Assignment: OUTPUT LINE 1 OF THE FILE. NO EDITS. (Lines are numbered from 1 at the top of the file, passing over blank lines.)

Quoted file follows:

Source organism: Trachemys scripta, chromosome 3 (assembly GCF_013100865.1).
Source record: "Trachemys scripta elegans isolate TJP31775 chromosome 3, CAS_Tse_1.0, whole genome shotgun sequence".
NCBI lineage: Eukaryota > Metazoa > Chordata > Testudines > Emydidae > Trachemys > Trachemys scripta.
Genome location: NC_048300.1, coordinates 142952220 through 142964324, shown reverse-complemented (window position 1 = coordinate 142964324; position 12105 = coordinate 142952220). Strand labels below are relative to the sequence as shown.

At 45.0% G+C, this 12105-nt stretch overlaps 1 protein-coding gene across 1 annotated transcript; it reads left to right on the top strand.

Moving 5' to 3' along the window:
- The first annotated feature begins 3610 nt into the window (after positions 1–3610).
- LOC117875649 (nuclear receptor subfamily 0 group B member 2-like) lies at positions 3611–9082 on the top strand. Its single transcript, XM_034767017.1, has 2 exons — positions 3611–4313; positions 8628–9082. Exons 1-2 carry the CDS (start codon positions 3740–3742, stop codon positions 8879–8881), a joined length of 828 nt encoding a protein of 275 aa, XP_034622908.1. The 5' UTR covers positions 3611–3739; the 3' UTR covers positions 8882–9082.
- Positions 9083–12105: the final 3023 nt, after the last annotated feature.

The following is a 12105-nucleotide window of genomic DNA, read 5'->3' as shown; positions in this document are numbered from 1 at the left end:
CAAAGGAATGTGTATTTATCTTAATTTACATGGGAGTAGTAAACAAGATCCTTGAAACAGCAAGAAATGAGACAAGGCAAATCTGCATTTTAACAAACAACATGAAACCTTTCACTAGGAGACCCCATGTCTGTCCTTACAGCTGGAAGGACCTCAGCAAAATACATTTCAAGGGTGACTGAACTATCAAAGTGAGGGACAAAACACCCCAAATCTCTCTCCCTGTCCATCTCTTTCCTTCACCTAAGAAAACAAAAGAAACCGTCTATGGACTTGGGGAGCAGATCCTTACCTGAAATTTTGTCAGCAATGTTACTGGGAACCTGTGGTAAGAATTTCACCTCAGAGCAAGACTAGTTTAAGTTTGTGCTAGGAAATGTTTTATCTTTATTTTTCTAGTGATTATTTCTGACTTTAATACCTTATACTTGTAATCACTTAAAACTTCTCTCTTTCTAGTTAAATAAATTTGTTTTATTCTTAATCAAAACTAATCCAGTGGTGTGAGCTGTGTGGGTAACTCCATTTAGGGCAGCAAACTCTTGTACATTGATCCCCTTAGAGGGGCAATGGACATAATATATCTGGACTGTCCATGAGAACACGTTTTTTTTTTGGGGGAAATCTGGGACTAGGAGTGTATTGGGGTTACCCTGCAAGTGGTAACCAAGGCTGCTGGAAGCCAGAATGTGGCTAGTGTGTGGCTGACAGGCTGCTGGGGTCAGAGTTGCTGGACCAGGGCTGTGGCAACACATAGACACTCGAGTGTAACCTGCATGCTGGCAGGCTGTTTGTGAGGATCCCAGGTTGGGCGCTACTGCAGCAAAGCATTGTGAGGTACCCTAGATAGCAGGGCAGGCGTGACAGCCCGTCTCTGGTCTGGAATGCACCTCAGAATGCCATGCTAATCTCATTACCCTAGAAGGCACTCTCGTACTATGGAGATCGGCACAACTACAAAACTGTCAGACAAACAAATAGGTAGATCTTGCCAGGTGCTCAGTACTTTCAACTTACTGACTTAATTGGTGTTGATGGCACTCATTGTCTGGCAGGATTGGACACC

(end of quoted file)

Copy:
Source organism: Trachemys scripta, chromosome 3 (assembly GCF_013100865.1).